Chris Wade – for his stellar mission patch design

Renee Garifi – for her pro bono expertise and moral support

Operations Report – December 19th

Crew 185
Operations Report Tuesday 12/19/2017
SOL: 1
Name of person filing report: A.Passeron
Non-nominal systems:
-Generator :
The generator runned properly for the whole night.
Today, Shannon called a mechanic to definitely clean the oil circuit and fix the generator.
– Spacesuit 2 : After the engineering EVA at 12:40pm, we noticed that the ventilation systems of spacesuits N°2 and N°3 were not working. At 3:00pm, Thibault and I opened the backpack of spacesuit N°2 to repair the ventilation system. The backpack of spacesuit N°2 was full of dust. We removed the dust and the fans are now operationnal.
– Spacesuit 3 : At 3:20pm, Thibault and I opened the backpack of spacesuit N°3 to repair the ventilation system. The left fan in the backpack of spacesuit N°3 was blocked. We carefully unjammed the fan and cleaned it with blow-off canned air. It is now operationnal.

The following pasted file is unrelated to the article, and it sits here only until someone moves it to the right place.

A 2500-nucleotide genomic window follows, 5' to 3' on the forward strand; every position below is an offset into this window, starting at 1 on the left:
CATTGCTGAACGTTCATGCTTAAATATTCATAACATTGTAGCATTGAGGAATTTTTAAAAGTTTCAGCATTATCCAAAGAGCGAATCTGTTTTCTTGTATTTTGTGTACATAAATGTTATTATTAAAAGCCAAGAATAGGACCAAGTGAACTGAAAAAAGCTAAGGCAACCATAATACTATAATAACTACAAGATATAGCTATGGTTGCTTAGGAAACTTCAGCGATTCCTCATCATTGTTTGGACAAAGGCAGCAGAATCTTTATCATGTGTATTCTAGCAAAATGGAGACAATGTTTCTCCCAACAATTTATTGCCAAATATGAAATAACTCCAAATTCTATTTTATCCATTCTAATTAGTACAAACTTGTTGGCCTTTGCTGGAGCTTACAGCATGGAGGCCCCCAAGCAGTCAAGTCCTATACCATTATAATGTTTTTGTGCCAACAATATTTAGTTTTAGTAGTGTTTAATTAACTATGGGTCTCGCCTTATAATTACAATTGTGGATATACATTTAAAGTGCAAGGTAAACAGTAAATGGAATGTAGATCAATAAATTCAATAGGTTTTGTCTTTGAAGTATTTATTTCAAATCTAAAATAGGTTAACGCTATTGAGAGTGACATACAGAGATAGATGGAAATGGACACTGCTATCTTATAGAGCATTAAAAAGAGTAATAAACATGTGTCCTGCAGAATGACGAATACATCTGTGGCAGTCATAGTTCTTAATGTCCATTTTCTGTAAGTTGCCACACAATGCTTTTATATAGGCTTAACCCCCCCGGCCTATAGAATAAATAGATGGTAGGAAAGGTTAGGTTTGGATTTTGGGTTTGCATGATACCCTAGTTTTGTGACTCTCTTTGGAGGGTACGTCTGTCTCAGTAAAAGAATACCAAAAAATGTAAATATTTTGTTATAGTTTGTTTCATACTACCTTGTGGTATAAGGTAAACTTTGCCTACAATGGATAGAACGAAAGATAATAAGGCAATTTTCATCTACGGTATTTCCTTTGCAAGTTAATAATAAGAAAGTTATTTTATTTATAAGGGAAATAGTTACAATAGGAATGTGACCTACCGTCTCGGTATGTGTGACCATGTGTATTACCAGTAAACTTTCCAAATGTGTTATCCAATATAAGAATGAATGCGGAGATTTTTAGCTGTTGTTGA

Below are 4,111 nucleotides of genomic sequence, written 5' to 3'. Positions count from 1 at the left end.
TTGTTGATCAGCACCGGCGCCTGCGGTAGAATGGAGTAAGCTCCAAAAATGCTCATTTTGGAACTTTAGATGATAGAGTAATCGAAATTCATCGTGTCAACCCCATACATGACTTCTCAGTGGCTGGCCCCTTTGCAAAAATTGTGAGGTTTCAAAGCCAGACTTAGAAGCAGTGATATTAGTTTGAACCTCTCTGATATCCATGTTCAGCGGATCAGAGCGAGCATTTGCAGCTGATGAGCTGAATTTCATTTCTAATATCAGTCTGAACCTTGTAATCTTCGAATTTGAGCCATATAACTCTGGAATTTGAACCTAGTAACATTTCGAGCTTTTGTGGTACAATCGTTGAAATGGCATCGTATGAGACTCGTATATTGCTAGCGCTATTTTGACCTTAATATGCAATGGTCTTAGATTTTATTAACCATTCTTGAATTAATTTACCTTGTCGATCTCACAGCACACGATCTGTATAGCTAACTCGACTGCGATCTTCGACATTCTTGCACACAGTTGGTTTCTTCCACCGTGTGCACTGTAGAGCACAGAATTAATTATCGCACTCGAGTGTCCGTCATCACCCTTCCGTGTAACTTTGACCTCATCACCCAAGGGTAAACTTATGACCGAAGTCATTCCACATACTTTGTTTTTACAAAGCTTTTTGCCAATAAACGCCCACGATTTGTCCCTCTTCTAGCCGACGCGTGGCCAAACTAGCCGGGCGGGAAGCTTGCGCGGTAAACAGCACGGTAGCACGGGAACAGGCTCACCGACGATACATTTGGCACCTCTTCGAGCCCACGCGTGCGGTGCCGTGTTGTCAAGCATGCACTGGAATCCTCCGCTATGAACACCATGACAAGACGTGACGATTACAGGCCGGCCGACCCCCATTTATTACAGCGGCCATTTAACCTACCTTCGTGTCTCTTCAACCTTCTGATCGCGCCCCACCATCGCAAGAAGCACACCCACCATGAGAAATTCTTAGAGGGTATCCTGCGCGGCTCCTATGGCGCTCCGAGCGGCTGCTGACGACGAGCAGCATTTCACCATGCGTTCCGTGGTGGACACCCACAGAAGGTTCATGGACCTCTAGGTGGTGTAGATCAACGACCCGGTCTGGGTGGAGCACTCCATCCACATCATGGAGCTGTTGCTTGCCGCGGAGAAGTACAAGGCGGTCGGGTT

Generator (hours run):
Generator turned off by Shannon at 8:50 am.
Generator turned on by Shannon at 3:10pm.
Solar— SOC @ 7:40pm : 100%
Diesel – 80%
Propane – 58 percent volume
Ethanol Free Gasoline (5 Gallon containers for ATV) – 3.5 Gallons
Water (trailer) – 150 gallons
Water (static) – 270 gallons
Trailer to Static Pump used – No
Static to Loft Pump used – Yes
Water Meter: 50 gallons
Toilet tank emptied: Yes
ATVs Used: No
Oil Added? Yes, all the ATVs have been filled with ethanol free gasoline and are full (Except the blue Yamaha 300 without a battery)
ATV Fuel Used:
# Hours the ATVs were used today: 00:00 hours
Notes on ATVs: ATVs were nominal.
Deimos rover used: No
Hours: 00:00 hours
Beginning charge:
Ending charge:
Currently charging:
Sojourner rover used: Assigned to director only.
Hours: 00:00 Hours
Beginning charge:
Ending charge:
Currently charging:
Spirit rover used:  No